Very few people will post a good review, so that leaves only those who have had a bad experience to post the bad review.—NBC
    IronmanCanuckerSTEVEusaPA
  • Ironman
    Ironman Member Posts: 6,330
    ^^ ^^
    This.
    Bob Boan
    You can choose to do what you want, but you cannot choose the consequences.
  • bob eck
    bob eck Member Posts: 922
    Like what NBC said
    High efficiency condensing boiler and combi boiler need the following.
    Sized correctly. If over sized the boiler can short cycle causing many ignitions causing parts to fail prematurely.
    Not piping the high efficiency boiler in correctly.
    Micro zoning without a buffer tank causing short cycling on and off of the boiler to many times.
    Not proper venting. Bringing in exhaust gas instead of 100% fresh air for combustion. This will kill a high efficiency boiler in few year.
    Not addressing water quality. Not installing a magnetic separation unit.
    Contractors that install the high efficiency condensing boiler and combi boiler and they do not put testing equipment on the boiler to set it up properly.


    Still the contractor can do everything correctly and if the home owner does not have yearly maintenance done on their boiler and they neglect the boiler this can cause problems down the road.
  • nicholas bonham-carter
    nicholas bonham-carter Member Posts: 8,426
    I would like to see some of the bad reviews, and read between the lines to understand what problems the homeowner had with a particular make of boiler.
    Bob’s list of potential installation shortcomings is all together more frequent than we might think, based on postings here from perplexed homeowners seeking a solution to their problems. This is especially true, when the owner buys a mis-sized high efficiency boiler online, and expects the local craigslist trunk-slammer to read the instructions, and install it properly.—NBC
    Ironman
  • hot_rod
    hot_rod Member Posts: 14,552
    No doubt the early entries, like HTP took some arrows in the back pioneering mod cons in the US. Not every product developed in Europe transitions to the US way of doing hydronics. A boiler is merely a boxful various manufacturers components, the name on the front assumes responsibility for those parts quality and compatibility.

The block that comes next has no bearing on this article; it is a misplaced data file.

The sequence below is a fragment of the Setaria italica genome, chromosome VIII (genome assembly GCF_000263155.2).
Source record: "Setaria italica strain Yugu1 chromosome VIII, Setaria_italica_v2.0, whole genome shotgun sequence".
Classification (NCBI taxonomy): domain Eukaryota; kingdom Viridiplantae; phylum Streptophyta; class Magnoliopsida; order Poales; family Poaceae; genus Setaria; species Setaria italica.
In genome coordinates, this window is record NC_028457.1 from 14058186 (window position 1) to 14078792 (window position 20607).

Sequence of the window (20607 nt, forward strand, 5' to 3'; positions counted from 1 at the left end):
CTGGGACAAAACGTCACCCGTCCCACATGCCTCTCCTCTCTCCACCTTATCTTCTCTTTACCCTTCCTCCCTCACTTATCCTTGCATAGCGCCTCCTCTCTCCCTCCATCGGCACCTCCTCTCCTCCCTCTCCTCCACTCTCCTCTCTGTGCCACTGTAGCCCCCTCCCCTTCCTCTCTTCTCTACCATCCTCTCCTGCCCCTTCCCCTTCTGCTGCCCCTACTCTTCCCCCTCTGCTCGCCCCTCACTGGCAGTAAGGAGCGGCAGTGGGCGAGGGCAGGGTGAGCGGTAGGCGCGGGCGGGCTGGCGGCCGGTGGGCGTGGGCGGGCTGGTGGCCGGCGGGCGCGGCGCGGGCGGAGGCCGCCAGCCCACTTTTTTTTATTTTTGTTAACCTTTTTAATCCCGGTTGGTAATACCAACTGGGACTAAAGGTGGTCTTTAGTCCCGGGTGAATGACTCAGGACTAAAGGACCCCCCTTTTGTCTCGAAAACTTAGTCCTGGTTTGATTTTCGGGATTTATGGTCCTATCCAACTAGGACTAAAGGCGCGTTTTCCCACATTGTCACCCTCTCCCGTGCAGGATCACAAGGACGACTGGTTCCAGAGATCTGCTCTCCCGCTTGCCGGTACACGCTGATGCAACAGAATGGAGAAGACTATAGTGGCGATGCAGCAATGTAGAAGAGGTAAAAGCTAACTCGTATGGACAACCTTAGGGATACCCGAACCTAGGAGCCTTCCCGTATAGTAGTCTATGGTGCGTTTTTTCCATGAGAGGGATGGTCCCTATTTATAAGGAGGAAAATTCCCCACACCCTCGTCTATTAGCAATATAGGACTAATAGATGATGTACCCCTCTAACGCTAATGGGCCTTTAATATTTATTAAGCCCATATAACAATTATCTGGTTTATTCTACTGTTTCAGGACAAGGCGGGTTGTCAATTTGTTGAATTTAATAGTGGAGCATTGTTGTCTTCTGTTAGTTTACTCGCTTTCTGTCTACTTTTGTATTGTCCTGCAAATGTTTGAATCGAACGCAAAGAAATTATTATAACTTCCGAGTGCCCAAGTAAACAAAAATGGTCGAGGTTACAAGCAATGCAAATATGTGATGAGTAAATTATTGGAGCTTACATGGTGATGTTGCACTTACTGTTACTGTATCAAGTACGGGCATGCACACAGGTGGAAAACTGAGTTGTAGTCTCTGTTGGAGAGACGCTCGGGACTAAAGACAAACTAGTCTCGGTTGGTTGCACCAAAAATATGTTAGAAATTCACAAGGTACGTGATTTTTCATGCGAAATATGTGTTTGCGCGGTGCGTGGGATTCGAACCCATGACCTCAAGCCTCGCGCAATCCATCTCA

With so many choices now, over 65, there seems to be a competition to build them at lower and lower price points. I think it is wise that manufacturers offer at least a good and best option.

    Eliminating control features is one cost cutting step, but also not not all fire tube heat exchangers are equal. Taking size and material out if the usual path to a pricepoint product offering.

    I feel that a 15 year life expectancy is the norm. Most manufacturers start out a product line with a "sunset" date in mind. Evolution continues, I hear rumors of Viessmann 19:1 turndown options?

    I suspect after 15 years parts will be hard to come by as models phase out.

    Product support on a boiler is also a big concern. A rep and dealer that takes the time to learn the product, stay updated on training, and learn the common installer mistakes and help them avoid them.

    DIYers and Box Store sales is a whole 'nother chapter.
    Bob "hot rod" Rohr
    trainer for Caleffi NA
    Living the hydronic dream
  • DanHolohan
    DanHolohan Member, Moderator, Administrator Posts: 15,199
    I also give a lot of credit to the manufacturers who appear here and offer help. That really goes a long way.
    Retired and loving it.
    Solid_Fuel_ManIronmanErin Holohan Haskell
  • Smitdy
    Smitdy Member Posts: 15
    I've beeninstalling HTP products for a number of years. I've been using the EFT models and have had 0 callbacks/issues, I tried the uft (installed 2) & had a number of issues so I went back to the EFT and now unfortunately HTP is doing away with the EFT. So it looks like I'm going to Triangle Tube after my the current install I'm on finishes up...nice install on those UFT's, I like the seperator.
    Le JohnIronman